Yet, when looking at the bigger picture, there is one thing I can say with certainty: it isn’t the teachers unions who are stifling the idea of school choice. Rather, it’s the actions of the Republican party itself.
In Utah during the 2022 session, HB 331 was introduced to create the Hope Scholarship Program. It would create an education savings account program for eligible students. What’s interesting is the fact that in a state with a house comprised of 58 Republicans and 17 Democrats, a senate with 23 Republicans and 6 Democrats, and Republicans occupying both the governorship and the lieutenant governorship, the governor, Spencer Cox, told reporters that he would veto the bill. Stating, that Utah had “a long way to go before we get there.”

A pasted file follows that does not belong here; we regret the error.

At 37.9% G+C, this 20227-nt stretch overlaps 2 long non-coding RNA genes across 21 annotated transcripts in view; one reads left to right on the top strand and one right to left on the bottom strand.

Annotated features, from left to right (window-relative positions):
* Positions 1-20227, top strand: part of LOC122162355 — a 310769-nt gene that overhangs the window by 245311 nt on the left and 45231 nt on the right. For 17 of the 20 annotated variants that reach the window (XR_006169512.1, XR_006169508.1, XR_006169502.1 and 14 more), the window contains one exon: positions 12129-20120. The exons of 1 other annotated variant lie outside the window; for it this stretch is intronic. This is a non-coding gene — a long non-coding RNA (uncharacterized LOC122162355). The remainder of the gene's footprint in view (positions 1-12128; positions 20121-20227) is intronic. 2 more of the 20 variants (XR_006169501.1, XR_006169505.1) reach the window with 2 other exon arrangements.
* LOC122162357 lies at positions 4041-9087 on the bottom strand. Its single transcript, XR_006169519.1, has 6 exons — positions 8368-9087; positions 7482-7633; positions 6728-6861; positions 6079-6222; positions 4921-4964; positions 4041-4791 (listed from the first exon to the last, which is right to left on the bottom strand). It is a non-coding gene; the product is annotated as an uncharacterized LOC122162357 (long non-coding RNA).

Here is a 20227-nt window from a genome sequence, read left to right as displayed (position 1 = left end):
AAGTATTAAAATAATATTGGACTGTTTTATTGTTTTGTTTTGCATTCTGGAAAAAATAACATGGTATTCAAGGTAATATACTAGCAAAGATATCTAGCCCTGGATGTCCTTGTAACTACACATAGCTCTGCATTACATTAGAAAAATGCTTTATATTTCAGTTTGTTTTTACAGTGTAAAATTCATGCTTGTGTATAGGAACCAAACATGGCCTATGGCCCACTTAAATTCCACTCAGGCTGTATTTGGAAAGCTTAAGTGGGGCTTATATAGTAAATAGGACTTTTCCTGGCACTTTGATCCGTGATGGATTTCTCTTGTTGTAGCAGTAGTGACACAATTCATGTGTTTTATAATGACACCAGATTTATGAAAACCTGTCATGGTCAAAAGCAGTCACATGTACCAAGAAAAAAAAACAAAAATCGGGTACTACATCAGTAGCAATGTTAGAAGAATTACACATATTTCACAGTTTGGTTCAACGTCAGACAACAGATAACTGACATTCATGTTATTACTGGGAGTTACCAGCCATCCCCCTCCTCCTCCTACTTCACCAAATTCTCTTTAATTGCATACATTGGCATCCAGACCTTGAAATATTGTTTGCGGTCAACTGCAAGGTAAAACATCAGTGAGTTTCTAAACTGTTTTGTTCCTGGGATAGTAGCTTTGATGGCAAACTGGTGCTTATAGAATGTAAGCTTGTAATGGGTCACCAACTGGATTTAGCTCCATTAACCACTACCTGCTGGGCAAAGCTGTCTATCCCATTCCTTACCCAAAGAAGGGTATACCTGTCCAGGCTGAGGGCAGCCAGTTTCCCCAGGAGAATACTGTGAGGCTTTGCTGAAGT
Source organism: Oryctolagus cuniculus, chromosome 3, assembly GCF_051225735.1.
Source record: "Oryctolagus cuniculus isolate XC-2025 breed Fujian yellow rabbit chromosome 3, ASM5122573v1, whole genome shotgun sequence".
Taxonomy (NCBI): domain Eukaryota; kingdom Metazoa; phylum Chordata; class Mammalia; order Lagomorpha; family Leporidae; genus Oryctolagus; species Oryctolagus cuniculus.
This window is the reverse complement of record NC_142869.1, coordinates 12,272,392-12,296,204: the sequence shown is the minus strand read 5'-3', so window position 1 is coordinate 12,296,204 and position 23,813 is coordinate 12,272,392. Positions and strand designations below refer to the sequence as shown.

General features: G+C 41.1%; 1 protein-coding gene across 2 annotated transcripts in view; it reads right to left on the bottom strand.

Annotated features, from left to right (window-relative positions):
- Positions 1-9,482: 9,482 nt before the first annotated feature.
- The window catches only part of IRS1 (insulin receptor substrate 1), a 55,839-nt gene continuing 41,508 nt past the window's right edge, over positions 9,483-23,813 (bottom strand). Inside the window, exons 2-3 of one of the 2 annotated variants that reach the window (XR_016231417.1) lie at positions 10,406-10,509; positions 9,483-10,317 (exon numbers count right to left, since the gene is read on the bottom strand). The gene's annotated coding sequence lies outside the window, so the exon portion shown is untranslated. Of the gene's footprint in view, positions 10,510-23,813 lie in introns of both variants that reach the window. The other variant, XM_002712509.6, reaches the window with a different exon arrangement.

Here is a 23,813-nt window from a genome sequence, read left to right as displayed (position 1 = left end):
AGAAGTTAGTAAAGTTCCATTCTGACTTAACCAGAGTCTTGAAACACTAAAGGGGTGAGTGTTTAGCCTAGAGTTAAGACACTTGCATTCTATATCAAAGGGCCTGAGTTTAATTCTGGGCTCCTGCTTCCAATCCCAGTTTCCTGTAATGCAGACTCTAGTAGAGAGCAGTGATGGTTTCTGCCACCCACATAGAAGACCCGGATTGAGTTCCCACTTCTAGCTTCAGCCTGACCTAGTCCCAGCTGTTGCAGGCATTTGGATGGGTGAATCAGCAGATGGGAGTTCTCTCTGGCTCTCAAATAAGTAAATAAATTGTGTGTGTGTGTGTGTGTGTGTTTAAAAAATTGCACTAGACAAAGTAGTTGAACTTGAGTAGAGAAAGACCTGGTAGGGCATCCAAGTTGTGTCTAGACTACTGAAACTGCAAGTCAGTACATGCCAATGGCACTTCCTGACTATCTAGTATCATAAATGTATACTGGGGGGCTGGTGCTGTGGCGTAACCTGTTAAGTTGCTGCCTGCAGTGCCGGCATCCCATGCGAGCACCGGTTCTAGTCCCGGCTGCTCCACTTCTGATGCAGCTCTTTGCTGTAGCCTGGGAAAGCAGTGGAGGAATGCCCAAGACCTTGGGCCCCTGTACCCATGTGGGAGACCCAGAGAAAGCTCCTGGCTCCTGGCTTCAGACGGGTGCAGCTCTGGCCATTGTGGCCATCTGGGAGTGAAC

In Oklahoma, Governor Kevin Stitt led the legislative portion of his state of the state address by saying, “We know education is not one-size-fits-all, and I pledge to support any legislation that gives parents more school choice because in Oklahoma, we need to fund students, not systems!” SB 1647, would create a universal education savings account program. It has a very broad set of eligible expenses for students participating in the program, crucially including transportation costs to help students access the learning opportunities that their funds make available. Yet, Oklahoma Speaker of the House Charles McCall stated that he did not even plan to give the bill a hearing. Note, he is not signaling that he would not whip votes for it or that he would vote against it. He doesn’t even want to give the bill a hearing. Even though the Oklahoma house has 82 Republicans and only 19 Democrats, the bill appears to be on life support. Keep this in mind the next few times you see the teacher’s unions being blamed for the failure of the passage of these laws.